April, as T.S.Eliot wrote in The Wasteland just after the First World War “is the cruellest month” … it’s also one of the busiest for gardeners. Chaucer notes April as with “showers sweet” or April showers as we now call them. We’ve had our fair share of those to slow us up , especailly as you “never sow when the soil sticks to your boots” as one wartime garden advice book suggests, quoted in Jane Fearnley-Whittingstall’s interesting new book Ministry of Food accompnaying the Imperial War Museum exhibition www.food.iwm.org.uk.
More than the weather was being talked about in April 1940. This month proved to be a particularly cruel and rude awakening for many on the Home Front for whom a state of war had become almost a joke – the ‘Bore War’, the ‘Phoney War’ or The ‘Sitzkreig’. Many evacuees had returned home to the cities from the boredom of country life. ARP and Blackout restrictions seemed an uneccessary nuisance, especially to the diminishing number of zoo keepers in wartime zoos.
After the ‘lightning’ Blitzkrieg invasion of Poland of September 1939, nothing much had happened for months, except at sea. (The BBC History magazine this month has an article on the War at Sea in 1940.) Chamberlain the British Prime Minister unwisely observed on April 5th that “Hitler had missed the bus” in terms of wartime success. Four days later on April 9, the Nazi invasion of Norway and Denmark began, followed shortly in May by the invasions and rapid collapse within weeks of Holland, Luxembourg, Belgium and France.
On May 10, Churchill replaced Chamberlain as Prime Minister, on May 26 Britain evacuated its troops at Dunkirk and the Spitfire Summer of 1940 and the Battle of Britain and the Blitz were not long away.
Soon much of Europe, its fine network of zoos, its market gardens, food imports etc would be occupied in German and Italian hands. Britain would soon be in easy range of bombers and U-boat submarines along the Atlantic and Northern coasts, seriously affecting shipping of food and other raw materials into the UK. Rationing of many foods would rapidly be introduced as the imported foods from Channel Islands, Mediterranean countries and South of France disappeared.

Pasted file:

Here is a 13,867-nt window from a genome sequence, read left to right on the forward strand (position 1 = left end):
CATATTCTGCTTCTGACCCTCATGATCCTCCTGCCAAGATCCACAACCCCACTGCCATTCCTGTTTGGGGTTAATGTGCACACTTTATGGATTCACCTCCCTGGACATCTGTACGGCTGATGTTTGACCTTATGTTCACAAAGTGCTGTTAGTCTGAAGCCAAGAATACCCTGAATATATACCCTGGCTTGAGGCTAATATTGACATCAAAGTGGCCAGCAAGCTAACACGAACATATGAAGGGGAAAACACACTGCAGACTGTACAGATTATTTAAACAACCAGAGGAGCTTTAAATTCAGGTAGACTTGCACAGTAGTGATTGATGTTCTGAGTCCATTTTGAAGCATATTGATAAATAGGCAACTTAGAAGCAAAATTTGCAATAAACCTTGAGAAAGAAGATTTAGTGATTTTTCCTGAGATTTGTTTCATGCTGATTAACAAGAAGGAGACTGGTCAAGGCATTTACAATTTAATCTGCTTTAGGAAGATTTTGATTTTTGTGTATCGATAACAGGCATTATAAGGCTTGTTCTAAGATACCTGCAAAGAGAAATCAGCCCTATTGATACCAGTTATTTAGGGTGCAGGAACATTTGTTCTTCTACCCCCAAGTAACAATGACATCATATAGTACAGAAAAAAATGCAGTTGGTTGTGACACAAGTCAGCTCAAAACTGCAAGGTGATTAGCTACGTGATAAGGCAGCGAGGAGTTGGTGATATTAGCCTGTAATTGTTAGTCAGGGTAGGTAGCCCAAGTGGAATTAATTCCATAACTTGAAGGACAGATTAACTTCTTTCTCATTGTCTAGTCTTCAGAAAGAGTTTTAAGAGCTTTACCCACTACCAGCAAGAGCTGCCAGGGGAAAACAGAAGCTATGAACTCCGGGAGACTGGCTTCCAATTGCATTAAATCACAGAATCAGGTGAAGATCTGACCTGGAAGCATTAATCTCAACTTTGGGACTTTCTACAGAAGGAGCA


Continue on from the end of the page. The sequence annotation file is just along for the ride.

Fuel and petrol would soon be rationed, leading to people using public transport and “Shank’s Pony” (on foot). Newquay remained popular as a seaside resort despite the difficulties of wartime train services, requisitioned hotels for servicemen and evacuated schools like Benenden, along with mostly wired off and mined beaches. The Easter visitor season has started well this year with reasonable weather. Newquay has a fabulous ‘on foot’ trail and map to explore the town, along with public transport links out into its wonderful coastline http://www.newquaymap.co.uk/
So no need like Hitler or Chamberlian “to miss the bus”. Newquay Zoo, as part of COAST www.cstn.org.uk the sustainable tourism network, offers discounts for vistors arriving by public transport. A flavour of Newquay in wartime can be glimpsed in Alf Townsend’s book of wartime evacuee life in Newquay and Cornwall, Blitz Boy. Emma Smith’s Great Western Beach gives a flavour of Newquay seaside life between the wars in the 1920s and 1930s.
‘Dig for Victory’ became more necessary than ever. We’ll be marking this effort at our next World War Zoo wartime garden weekend on 1 to 3 May 2010 with our displays of objects illustrating wartime life and the wartime garden launch for 2010, along with our planthunters trail www.newquayzoo.org.uk
Civilain and Home Front Re-enactors are welcome to attend our 2010 event. We remain a “no weapons or tanks on the lawn, no bangs or flashes” site due to the animals here, who will benefit form the food grown in the wartime garden.
We’ll have the recycled plant pot makers out for you to try your hand at potting up and taking your own seeds or plants home as part of 2010 Year of Biodiversity, to encourage you to grow your own and do a bit of wildlife gardening. Check out the BBC’s Dig In campaign as well (on our blogroll).
Tags: 1940s, dig for victory garden, evacuees, Fearnley-Whittingstall, food waste, gardening, gardens, history teaching, Imperial War Museum, primary history teaching, reenactment, salad, wartime gardening, world war 2, world war two, zoo